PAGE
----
I copied the hydrangea in the vase after a real one flowering in my garden. And in case you are wondering, yes, those are the actual colours of the real one!

To the left of the sink I made a little niche in the wall with some shelves where I can put my porcelain dinner service and glassware. I've been taking porcelain painting classes once or twice a year for a number of years now and I am trying to collect my own hand painted china this way. A lot of fun although results do vary!

Also in my kitchen, the absolutely perfect wine beautifully made by Gerd Felka of Germany.

Last picture today: the salt cellar on the wall in my kitchen, next to the AGA.

Most pictures can be viewed much bigger by clicking on them!

Today I made a little enamelware salt cellar to go in my kitchen (I'll show some pictures of the kitchen tomorrow). I made it for a Challenge in which you had to use card stock, popsicle sticks and decorative stickers to make a miniature. You could use an extra two more materials of your own choice. I used two small nails (as hinges for the lid) and paint.


While I was out in the garden spraying it with a coat of varnish, I spotted the pretty little blackbird's eggshell which has the same hues as the salt cellar, blue-green on the outside and white on the inside. An egg and some salt... perfect together!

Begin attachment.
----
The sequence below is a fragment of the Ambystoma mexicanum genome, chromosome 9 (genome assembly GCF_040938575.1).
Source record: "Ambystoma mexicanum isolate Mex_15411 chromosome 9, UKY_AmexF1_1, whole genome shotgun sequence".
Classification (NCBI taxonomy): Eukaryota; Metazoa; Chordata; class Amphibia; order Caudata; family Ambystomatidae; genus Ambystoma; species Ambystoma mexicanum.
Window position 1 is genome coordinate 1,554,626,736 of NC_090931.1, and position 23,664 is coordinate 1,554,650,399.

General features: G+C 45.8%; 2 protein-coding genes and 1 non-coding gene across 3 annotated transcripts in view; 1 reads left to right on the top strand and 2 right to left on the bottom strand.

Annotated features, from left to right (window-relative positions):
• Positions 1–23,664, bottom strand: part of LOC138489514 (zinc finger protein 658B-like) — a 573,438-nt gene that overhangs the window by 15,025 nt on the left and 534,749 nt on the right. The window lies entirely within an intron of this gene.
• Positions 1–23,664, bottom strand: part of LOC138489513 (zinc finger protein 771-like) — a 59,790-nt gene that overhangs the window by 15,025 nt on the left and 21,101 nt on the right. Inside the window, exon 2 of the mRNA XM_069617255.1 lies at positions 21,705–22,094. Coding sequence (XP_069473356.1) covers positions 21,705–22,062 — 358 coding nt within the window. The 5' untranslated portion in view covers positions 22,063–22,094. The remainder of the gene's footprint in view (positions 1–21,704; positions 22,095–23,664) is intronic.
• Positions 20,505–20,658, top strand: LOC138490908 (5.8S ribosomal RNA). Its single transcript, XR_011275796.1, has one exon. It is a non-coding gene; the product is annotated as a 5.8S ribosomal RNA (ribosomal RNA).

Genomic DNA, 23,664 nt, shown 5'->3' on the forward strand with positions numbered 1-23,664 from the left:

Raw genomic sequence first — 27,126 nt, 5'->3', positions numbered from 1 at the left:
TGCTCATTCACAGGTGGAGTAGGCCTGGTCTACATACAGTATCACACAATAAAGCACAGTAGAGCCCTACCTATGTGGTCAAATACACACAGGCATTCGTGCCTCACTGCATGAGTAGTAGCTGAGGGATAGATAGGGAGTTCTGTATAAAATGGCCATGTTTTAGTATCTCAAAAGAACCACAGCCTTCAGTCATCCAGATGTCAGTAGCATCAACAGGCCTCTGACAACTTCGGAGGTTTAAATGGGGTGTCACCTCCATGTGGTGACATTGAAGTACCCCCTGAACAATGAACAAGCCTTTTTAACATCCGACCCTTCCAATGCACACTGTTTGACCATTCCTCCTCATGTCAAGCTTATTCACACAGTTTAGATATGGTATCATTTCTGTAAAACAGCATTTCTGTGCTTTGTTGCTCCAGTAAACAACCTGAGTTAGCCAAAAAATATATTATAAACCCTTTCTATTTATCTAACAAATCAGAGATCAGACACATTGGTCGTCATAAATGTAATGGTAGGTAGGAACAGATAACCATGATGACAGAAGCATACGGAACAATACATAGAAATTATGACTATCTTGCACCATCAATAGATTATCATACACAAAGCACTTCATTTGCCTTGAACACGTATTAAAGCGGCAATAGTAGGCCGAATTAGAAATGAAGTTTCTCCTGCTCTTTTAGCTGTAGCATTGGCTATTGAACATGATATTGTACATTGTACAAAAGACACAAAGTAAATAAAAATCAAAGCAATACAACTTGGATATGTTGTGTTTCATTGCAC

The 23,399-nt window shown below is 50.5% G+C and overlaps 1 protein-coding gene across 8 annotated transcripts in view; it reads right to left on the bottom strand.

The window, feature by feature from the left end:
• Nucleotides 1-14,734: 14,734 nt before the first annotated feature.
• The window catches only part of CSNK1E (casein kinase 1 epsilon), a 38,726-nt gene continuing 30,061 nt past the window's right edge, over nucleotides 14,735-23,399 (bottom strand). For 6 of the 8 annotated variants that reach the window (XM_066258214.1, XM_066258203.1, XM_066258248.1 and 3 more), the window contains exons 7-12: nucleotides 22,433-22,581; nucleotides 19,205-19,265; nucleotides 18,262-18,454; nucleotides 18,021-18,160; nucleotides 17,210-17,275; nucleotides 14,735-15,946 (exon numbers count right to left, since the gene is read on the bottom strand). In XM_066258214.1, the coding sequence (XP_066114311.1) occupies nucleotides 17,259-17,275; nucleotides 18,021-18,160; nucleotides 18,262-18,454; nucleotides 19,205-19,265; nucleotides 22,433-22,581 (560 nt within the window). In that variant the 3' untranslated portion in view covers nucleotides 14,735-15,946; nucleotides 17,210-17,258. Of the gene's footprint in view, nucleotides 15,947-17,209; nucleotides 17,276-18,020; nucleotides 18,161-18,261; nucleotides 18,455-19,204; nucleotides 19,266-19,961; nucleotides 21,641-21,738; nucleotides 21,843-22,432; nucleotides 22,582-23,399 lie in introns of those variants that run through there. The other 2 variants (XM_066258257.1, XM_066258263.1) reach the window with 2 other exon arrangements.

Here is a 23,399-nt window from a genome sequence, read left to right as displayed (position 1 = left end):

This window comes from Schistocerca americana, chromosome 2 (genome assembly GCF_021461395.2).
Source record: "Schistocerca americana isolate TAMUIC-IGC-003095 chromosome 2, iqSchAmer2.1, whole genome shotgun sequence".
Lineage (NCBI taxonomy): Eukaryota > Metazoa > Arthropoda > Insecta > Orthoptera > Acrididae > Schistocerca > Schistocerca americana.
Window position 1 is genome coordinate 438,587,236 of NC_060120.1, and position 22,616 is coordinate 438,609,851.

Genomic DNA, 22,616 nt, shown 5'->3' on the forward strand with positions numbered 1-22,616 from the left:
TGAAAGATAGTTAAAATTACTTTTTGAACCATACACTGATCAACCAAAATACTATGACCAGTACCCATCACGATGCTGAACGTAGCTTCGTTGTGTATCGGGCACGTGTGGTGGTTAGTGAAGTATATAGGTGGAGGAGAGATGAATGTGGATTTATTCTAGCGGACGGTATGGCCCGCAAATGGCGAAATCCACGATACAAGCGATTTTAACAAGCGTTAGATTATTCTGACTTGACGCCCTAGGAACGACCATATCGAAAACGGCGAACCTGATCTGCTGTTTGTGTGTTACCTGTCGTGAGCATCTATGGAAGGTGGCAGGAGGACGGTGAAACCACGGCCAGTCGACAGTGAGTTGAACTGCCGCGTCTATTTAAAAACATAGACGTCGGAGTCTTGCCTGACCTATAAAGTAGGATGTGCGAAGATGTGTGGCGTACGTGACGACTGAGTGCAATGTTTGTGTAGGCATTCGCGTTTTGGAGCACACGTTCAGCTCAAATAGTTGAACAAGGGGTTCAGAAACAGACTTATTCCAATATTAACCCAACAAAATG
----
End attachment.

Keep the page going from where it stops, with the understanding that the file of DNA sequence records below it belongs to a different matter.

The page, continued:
As not all of you will be familiar with the dollshouse I am working on, I will share some pictures of it with you over the next few weeks.

This is my dollshouse six years ago, after I had just bought it. In the bottom right hand corner you can just see my son, who had started off my interest in miniatures when he asked for a miniature Christmas village to put up under the Christmas tree.

With no knowledge about miniatures or techniques I started work on the canal house. I get a lot of enjoyment out of figuring out how to do something within my limitations, for a lot of times I don't have the right materials at hand, or the right tools or the right skills!

Although I might do some things differently now, I like to see the work I did on the house in those earlier years. It's all part of the process.

I decided my dollshouse would be situated on one of Amsterdam's famous canals, the Singel. Many canal houses were built in the 17th century and were often changed after the latest fashions through the centuries.

Here's a drawing I made of how my house may have looked at the beginning of the 18th century.
The detailed drawings of the stoop are actual architectural drawings which I found in the Amsterdam archives.

So this is where I let the story of my house begin: In 1742 the house is bought by a wealthy widow, Martha van Grootheest de Kleijne, who made her fortune in the tea trade. The 17th century canal house was remodelled by Martha after the latest 18th century fashion when she had Rococo style elements added to the house. In Holland the expression of the Rococo style was not as abundant as in France, where the style originated.

Even though I do a lot of research on things like the architectural and social history of the time, and I try to tie together facts and the fiction of my house, I am not trying to be historically correct. I'm just having fun.